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artists and clay

Saturday, May 14th, 2016

As with many of the British-based artists bringing ceramic into their sculptural practice, Achaintre undertook a residency at Troy Town Art Pottery, a “radical and psychedelic” ceramic workshop in east London founded by Aaron Angell at the start of 2014.

Achaintre had previously worked with clay at evening classes and community centres, but Troy Town was “the first time I was surrounded by artists working with clay, some of them for the first time. It was fascinating to see how they translated their work into clay. They were never told what to do and therefore found entirely their own way.”

While Troy Town is open for community use, there is a prohibition on the production of functional objects. Angell demurs that running an open workshop is the only way for him to sustain a ceramic studio in London, but there is also a sense of redress at play.

For artists wanting to work in art school ceramics studios or use community pottery facilities “there’s so much resistance internally from those departments, to artists ‘misusing’ the equipment or not understanding the fundamentals,” says Angell, who, as a non-potter, found it hard to find studios in which he was allowed to experiment.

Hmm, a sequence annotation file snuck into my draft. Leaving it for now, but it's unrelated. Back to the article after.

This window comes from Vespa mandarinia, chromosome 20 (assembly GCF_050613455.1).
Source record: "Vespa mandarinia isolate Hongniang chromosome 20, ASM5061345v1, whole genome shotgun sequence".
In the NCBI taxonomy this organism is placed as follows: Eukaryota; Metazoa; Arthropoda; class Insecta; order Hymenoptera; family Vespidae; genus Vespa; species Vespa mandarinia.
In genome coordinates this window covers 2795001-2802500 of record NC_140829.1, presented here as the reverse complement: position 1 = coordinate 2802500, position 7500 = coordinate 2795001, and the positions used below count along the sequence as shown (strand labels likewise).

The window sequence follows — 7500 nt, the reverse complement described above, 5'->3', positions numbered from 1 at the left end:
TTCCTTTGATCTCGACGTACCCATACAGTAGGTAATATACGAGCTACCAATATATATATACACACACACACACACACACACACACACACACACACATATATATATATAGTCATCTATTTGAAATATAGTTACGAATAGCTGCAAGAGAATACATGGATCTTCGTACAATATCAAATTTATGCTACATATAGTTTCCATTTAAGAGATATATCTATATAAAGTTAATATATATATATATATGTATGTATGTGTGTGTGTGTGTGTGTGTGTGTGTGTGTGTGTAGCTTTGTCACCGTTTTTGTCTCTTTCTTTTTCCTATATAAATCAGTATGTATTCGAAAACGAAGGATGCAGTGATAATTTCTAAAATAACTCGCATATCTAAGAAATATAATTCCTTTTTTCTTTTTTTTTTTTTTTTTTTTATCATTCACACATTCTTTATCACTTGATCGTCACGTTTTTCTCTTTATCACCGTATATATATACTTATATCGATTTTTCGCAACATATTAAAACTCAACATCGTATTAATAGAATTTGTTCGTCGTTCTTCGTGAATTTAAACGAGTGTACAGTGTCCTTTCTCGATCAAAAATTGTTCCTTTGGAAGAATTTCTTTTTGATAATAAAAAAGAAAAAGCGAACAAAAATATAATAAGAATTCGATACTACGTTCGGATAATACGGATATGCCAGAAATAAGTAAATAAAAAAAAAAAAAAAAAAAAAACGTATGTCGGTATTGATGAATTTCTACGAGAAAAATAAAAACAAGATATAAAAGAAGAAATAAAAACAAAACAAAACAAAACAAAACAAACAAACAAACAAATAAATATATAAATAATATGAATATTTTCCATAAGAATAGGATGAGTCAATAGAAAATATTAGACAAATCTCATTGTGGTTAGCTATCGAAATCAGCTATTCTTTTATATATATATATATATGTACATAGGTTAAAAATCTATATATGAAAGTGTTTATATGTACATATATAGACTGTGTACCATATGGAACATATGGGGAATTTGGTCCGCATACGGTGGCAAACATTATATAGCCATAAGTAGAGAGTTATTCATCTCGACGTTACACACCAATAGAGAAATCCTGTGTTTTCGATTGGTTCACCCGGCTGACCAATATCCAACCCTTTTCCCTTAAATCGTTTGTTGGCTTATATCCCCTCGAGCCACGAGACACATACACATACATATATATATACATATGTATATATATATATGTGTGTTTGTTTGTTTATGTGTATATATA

Nestled upstairs in a studio arts centre in Hackney, Troy Town has hosted 62 artist residencies over the past two years as well as community workshops, and it is to move into larger premises in April…

With all the clay-centric buzz, it’s a bit of a surprise when he starts to talk knowledgably about a programme of 15th-century secular organ music that he’s putting together for Glasgow’s Kelvingrove Museum. It’s a timely reminder that for all the work he’s done in enabling ceramic art, [Aaron] Angell’s own practice stretches well beyond clay: “Material is just a means to an end.”

http://www.independent.co.uk/arts-entertainment/art/features/the-great-ceramics-revival-how-clay-is-oozing-back-into-contemporary-art-a6925961.html [accessed 22.04.16]

Whew, that’s OK then – he’s a proper artist. Sarcasm aside, I’m all for artists misusing equipment, or making without ceramics training – knowledge and skills can get in the way. But I couldn’t disagree more with the idea that “material is just a means to an end.” For me, it’s an art world cliché. Material is not some sort of inert, neutral matter, waiting for a human subject to come along and imbue it with meaning. Try Benjamin Buchloh’s essay, ‘Michael Asher and the Conclusion of Modernist Sculpture’ for starters.

Frome green downy hair

Saturday, May 14th, 2016

The river has a fat, soft face for the smack of oars, a neck with many wrinkles, a blue skin with green downy hair. Between its arms, pressed to its heart, it holds the little Island shaped like a chrysalis. The meadow in its green gown is asleep, its head in the hollow of its shoulder and neck.

Alfred Jarry, from ‘Clinamen’, Exploits and Opinions of Doctor Faustroll, Pataphysician